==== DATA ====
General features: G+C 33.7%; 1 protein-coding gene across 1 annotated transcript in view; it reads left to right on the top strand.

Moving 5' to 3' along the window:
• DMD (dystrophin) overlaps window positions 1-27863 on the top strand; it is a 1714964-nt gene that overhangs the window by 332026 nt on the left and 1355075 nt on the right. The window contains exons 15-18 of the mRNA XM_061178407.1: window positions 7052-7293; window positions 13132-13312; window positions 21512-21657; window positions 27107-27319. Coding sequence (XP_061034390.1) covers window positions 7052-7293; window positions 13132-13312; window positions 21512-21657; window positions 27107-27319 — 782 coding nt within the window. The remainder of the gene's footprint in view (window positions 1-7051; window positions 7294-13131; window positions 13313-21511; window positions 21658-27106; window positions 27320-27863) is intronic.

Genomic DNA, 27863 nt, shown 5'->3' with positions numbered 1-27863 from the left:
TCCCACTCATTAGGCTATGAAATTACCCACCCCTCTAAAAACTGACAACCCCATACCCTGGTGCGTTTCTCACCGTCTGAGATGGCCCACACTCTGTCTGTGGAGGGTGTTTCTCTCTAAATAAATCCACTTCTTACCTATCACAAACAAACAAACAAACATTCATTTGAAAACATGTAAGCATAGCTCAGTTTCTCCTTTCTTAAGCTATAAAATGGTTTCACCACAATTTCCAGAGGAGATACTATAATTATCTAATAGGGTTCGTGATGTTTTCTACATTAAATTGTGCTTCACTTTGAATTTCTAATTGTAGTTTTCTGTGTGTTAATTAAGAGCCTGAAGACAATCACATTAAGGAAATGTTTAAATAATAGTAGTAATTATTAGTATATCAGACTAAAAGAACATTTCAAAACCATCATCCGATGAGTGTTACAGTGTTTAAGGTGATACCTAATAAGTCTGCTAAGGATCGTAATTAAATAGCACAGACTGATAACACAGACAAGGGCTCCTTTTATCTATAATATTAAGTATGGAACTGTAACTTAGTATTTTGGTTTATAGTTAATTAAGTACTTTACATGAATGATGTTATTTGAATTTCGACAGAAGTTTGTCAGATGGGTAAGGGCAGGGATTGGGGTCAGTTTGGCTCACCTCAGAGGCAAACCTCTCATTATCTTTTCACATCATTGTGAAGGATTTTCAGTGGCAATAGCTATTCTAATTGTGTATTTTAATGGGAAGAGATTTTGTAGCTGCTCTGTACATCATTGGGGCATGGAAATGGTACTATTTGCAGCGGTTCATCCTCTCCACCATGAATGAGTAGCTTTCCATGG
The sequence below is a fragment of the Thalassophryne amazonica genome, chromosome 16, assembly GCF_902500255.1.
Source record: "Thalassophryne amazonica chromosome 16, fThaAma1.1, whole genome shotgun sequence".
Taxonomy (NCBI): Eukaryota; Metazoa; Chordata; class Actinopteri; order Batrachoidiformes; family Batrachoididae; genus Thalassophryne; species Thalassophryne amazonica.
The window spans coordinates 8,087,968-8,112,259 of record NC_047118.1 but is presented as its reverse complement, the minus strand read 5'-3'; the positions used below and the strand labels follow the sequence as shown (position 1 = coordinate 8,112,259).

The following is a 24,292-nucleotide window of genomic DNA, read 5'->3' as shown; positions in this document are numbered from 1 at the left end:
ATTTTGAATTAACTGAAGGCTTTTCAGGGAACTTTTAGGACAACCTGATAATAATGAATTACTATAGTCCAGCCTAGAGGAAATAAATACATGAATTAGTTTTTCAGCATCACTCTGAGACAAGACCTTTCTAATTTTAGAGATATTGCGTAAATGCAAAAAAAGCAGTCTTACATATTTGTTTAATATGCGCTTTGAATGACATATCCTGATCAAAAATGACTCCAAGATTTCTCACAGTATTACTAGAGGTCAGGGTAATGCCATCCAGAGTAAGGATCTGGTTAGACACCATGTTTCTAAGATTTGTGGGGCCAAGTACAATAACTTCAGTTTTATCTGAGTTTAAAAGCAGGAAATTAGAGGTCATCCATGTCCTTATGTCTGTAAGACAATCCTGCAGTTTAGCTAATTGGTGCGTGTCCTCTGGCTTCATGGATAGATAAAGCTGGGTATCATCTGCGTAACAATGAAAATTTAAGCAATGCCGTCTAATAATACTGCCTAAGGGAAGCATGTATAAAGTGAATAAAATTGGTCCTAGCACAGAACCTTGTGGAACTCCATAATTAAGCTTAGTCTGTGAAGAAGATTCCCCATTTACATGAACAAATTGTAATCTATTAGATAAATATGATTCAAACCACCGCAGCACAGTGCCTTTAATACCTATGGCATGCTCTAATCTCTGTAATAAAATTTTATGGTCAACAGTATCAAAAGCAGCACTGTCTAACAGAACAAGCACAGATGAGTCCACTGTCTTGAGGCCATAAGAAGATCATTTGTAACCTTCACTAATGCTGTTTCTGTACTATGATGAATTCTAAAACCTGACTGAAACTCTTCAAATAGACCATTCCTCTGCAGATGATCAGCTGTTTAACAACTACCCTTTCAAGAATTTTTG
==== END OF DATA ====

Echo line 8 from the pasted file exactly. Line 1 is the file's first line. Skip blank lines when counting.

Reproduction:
Taxonomy (NCBI): Eukaryota; Metazoa; Chordata; class Actinopteri; order Batrachoidiformes; family Batrachoididae; genus Thalassophryne; species Thalassophryne amazonica.